Forty-four years back, scientists sent humankind’s first, three-minute long interstellar radio message – the Arecibo Message – and Google is today celebrating this 1974 feat with a unique Doodle.
The Arecibo message is a 1974 interstellar radio message carrying basic information about humanity and Earth sent to globular star “cluster M13” 25,000 light years away, with a hope that extraterrestrial intelligence might receive and decipher it.
The message was sent from the Arecibo Observatory in Puerto Rico. And here’s the Google that pays tribute to this feat.
It had exactly 1,679 binary digits (210 bytes) which, if arranged in a specific way, can explain basic information about humanity and earth to extraterrestrial beings.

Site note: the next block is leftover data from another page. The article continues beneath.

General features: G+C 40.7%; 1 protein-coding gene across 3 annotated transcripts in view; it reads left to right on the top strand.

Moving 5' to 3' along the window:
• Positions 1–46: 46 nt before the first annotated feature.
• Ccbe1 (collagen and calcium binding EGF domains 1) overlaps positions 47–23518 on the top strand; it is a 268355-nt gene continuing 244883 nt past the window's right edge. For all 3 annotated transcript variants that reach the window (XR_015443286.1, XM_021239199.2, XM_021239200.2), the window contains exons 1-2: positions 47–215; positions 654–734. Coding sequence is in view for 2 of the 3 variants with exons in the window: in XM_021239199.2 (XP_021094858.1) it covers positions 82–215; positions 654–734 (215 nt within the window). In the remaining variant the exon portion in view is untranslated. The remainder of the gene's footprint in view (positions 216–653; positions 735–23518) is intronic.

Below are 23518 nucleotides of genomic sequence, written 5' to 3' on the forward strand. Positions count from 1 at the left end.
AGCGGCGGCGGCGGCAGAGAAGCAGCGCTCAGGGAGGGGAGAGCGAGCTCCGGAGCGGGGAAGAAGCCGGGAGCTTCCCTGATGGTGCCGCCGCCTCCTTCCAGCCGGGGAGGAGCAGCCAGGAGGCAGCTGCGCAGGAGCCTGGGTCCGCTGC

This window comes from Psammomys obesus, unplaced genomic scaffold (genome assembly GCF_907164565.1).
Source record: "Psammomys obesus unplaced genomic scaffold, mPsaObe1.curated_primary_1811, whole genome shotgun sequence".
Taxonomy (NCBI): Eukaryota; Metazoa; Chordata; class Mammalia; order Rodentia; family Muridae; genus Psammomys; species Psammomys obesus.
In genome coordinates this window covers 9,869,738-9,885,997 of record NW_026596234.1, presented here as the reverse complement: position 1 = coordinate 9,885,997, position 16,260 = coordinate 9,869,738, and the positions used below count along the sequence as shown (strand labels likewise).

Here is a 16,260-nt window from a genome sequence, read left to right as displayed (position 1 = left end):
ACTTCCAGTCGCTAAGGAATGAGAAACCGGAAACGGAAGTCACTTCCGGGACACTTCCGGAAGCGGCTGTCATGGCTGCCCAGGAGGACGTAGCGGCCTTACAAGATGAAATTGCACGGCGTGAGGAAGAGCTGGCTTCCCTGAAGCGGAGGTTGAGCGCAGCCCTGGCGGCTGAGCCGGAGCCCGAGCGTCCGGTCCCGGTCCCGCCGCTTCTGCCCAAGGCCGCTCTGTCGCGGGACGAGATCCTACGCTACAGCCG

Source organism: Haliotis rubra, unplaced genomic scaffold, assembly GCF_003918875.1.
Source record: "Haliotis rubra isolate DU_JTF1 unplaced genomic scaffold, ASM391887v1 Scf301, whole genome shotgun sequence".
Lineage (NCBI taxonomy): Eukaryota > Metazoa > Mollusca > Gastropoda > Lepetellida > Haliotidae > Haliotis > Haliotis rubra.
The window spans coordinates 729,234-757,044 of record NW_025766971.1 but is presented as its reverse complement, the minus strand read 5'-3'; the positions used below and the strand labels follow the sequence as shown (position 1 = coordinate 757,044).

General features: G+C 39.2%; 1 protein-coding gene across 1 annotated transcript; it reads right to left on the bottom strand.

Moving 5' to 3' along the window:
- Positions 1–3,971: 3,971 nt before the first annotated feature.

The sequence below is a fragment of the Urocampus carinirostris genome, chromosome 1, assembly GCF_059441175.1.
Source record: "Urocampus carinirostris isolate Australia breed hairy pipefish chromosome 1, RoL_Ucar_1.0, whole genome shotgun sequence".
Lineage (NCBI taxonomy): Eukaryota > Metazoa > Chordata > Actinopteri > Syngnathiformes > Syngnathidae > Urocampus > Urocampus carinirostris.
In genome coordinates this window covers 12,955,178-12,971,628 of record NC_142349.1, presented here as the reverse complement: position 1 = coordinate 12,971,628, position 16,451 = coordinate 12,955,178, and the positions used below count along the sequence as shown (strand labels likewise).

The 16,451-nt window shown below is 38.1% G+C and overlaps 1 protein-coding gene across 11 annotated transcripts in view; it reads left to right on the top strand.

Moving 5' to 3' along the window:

The message was broadcast into space a single time via frequency modulated radio waves.
Astronomer and astrophysicist Frank Drake from Cornell University wrote the message with the help from American astronomer Carl Sagan, among others. Here are some earlier concepts from Google, which depict the recipients of the Arecibo message and their reactions:
“It was a strictly symbolic event, to show that we could do it,” Cornell University professor Donald Campbell was quoted as saying in an Independent report.
Since it will take nearly 25,000 years for the message to reach its destination — and an additional 25,000 years for a reply, if any, the Arecibo message is viewed as the first demonstration of human technological achievement.
With inputs from IANS